So what has your experience been with scientific genealogy? I’ve already talked about my own personal journey at length. I think that race as a concept does have biological utility, but the biggest question mark which I move forward with is how oral history can diverge so rapidly from what our genomes tell us. In particular, the tendency to anchor on slices of privileged ancestry. Looking at it every which way I have confirmed to my satisfaction that my mother does have a small, but detectable, amount of Middle Eastern ancestry from her maternal grandfather as the oral histories and textual records tell us. But this dwarfed by a component she shares with my father which ties them to eastern Asia. But neither are aware of any such connection. These are ancestors forgotten, and makes me reflect on how recollection of memes is not always a remembrance of genes. This may not be as sexy an issue as reification of race through personal genomics, but to some extent that issue is so 20th century. Hundreds of thousands are people are just marching ahead into the future, no matter how “fraught” the results generated by obscure algorithms may seem.

(Republished from Discover/GNXP by permission of author or representative)
 
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Over the past few months I was hoping more people would start doing what Zack Ajmal, Dienekes, and David, have been doing. There are public data sets, and open source software, so that anyone with nerdy inclination can explore their own questions out of curiosity. That way you can see the power and the limitations of genomics on your own desktop. I wonder if one of the biggest reasons that more people haven’t started doing this is formatting. It can be a pain to convert matrix formatted files into pedigree format, for example. But the data gusher isn’t ending, look at what’s coming out (and has come out) in the 1000 Genomes project!

I’ve been thinking I need to write up a post which is a “soft landing” for people so that we can reduce the “activation energy” for this sort of thing…once you get hooked, you only go deeper. Luckily an anonymous tipster has sent me the link to a URL with a huge data set which has been merged, already pedigree formatted. Here are the populations:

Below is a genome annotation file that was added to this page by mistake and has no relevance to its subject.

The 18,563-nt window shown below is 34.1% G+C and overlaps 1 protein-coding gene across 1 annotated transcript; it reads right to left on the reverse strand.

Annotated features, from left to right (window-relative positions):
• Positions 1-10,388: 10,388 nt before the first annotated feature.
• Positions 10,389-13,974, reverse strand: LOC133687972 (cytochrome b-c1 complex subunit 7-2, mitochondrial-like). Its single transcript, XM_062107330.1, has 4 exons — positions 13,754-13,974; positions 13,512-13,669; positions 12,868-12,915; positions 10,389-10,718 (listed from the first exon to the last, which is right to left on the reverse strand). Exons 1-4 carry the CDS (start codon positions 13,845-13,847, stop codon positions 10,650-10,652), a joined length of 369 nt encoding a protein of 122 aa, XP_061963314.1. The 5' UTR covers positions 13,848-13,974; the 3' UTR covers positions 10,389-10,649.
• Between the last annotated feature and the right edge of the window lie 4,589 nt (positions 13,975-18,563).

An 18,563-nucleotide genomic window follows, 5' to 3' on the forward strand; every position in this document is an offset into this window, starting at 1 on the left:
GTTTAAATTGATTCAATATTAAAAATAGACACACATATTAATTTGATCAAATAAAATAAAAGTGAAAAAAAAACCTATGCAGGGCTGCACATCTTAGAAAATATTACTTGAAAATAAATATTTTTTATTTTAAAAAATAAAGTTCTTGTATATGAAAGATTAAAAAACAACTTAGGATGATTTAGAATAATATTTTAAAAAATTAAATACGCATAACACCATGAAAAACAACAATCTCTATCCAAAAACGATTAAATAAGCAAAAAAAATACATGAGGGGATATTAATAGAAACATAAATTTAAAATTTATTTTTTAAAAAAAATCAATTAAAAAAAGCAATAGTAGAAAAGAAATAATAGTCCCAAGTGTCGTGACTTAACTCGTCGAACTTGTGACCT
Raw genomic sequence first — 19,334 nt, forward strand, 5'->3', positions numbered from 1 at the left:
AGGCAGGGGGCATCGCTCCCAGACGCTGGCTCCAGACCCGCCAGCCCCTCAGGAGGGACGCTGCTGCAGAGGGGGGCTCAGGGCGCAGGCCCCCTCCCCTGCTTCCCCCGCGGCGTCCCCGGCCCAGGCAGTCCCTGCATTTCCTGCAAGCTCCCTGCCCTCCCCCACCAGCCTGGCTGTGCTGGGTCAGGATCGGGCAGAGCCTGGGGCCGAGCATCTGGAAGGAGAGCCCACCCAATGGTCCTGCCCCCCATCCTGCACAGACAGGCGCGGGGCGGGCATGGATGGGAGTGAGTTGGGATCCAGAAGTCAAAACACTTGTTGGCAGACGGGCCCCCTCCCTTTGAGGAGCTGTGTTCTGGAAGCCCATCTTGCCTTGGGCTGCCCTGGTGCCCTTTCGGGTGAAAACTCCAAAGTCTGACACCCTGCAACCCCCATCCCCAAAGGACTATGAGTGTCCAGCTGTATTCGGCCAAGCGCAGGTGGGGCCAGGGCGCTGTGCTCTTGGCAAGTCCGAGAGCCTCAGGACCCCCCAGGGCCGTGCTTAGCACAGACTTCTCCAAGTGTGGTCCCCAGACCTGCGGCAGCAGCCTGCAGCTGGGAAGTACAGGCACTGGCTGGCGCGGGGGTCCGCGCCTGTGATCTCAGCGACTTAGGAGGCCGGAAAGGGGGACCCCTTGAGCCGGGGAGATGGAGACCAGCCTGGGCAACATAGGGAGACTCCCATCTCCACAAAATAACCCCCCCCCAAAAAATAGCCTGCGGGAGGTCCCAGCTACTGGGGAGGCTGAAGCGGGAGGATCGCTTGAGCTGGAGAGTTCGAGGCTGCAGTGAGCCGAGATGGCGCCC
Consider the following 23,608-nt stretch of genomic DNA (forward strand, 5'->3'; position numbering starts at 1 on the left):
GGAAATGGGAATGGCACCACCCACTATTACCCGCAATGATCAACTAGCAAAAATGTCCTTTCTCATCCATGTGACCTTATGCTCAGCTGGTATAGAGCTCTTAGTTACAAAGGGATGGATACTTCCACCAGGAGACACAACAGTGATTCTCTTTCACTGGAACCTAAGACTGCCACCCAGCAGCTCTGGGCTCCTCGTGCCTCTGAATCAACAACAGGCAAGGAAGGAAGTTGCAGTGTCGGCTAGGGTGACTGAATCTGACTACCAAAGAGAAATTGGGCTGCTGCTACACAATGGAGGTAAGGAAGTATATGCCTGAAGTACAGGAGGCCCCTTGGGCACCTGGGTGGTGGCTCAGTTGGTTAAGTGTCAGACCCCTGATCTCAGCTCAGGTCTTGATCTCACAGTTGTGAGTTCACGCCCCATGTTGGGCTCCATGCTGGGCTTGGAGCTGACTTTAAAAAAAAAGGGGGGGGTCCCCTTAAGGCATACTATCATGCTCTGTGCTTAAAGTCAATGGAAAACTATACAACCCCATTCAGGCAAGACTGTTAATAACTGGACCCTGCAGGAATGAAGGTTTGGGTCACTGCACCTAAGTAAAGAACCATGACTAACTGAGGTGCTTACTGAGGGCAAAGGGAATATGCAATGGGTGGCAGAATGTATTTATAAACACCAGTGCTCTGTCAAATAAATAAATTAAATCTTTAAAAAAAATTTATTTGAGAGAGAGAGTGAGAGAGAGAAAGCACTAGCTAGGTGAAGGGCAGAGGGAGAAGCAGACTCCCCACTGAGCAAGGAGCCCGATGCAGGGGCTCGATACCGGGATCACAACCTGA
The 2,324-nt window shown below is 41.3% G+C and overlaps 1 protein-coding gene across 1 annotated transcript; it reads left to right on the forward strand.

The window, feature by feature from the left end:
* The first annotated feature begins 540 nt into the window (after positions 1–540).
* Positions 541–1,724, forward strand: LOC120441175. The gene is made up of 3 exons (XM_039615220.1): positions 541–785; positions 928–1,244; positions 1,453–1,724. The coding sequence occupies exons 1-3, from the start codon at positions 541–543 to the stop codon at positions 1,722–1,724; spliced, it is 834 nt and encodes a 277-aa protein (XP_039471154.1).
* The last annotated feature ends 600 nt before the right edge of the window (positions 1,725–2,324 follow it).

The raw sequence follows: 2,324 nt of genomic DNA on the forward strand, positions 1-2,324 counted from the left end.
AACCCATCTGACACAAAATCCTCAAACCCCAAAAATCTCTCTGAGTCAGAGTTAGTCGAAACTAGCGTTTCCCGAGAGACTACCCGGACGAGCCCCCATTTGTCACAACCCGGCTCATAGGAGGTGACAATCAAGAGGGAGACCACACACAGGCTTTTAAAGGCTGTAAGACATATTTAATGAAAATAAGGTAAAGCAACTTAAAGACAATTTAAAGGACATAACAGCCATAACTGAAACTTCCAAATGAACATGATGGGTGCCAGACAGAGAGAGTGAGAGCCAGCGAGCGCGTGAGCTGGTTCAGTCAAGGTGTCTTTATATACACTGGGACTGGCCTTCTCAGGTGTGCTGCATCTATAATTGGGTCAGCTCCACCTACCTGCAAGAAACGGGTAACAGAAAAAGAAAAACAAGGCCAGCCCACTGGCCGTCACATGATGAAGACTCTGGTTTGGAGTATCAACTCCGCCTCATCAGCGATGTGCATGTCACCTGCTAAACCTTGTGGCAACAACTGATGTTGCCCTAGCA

!Kung Buryats Hausa Mada Punjabi Arain Totonac
Adygei Cambodian Hazara Makrani Pygmy Tu
African Americans Chinese Hema Malayan Romanians Tujia
Algeria Chinese Americans Hezhen Mandenka Russian Tunisia
Altaians Chukchis Hungarians Maya Sahara Occ Turks
Alur Chuvashs Iban Mbuti Sakilli Tuscans
Ap Brahmin Cochin Jews Igbo Melanesian Samaritians Tuvinians
Ap Madiga Colombian Iranian Jews Mexicans Samoan Urkarah
Ap Mala Cypriots Iranians Miao San Utahn Whites
Armenians Dai Iraq Jews Mongola San Nb Uygur
Armenians B Daur Irula Mongolians Sandawe Uzbekistan Jews
Ashkenazy Jews Dogon Italian Moroccans Sardinian Uzbeks
Azerbaijan Jews Dolgans Japanese Morocco Jews Saudis Vietnamese
Balochi Druze Jordanians Morocco N Selkups Greenlanders
Bambaran Greenlanders Kaba Morocco S Sephardic Jews Xhosa
Bamoun Egypt Kalash Mozabite She Xibo
Bantukenya Egyptans Karitiana N European Sindhi Yakut
South Africa Ethiopian Jews Kets Naxi Singapore Chinese Yemen Jews
Basque Ethiopians Khmer Nepalese Singapore Indians Yemenese
Bedouin Evenkis Kongo Nganassans Singapore Malay Yi
Beijing Chinese Fang Koryaks Nguni Slovenian Yoruba
Belorussian French Kurd North Kannadi Sotho/Tswana Yukaghirs
Biaka Fulani Kyrgyzstani Orcadian Spaniards
Bnei Menashe Georgia Jews Lahu Oroqen Stalskoe
Bolivian Georgians Lebanese Palestinian Surui
Brahui Gujaratis Lezgins Paniya Syrians
Brong Gujaratis B Libya Papuan Thai
Bulala Hadza Lithuanians Pathan Tamil Brahmin
Burusho Han Luhya Pedi Tamil Dalit
Buryat Han Nchina Maasai Pima Tongan

The data set has ~4,000 individuals, and ~30,000 markers. The binary file is ~25 MB. The download has four files. The .bed, .bim, and .fam, are pedigree formatted. The .csv is a “master list” of the information on each individual (population, region, etc., tied to a specific identification number). This is important because once you have some output files…you need to figure out what it means, and visualize it, and that’s only informative if you have a master list with more than just family and individual information.

Here is the link to the file to download with all the above populations. I’ve pulled it down and run it, so I know it’s not malware.

So what now? The post will be divided into three portions.

1) Running this data in ADMIXTURE

2) Visualizing it in R

3) Manipulating this data in Plink

#1 is not contingent on #2 and #3, so I’ll do that first. You don’t need to read #2 and #3. In fact some of you might be really good at manipulating spreadsheet formatted data, so it might not be needful to go to #2. But in the R section I’ll also have a easier spreadsheet output for you, so even if you don’t care for R’s visualization, you’ll at least have a better to manage set of .csvs. #3 matters if you want to constrain your data set, and also add your own 23andMe file to the end of it.

#1 Running the data in ADMIXTURE

First, you need Linux or MacOS. If you are on Windows, the Wubi application allows you have to have a dual boot. It runs Ubuntu Linux next to Windows, and you can uninstall it as if it is a Windows application.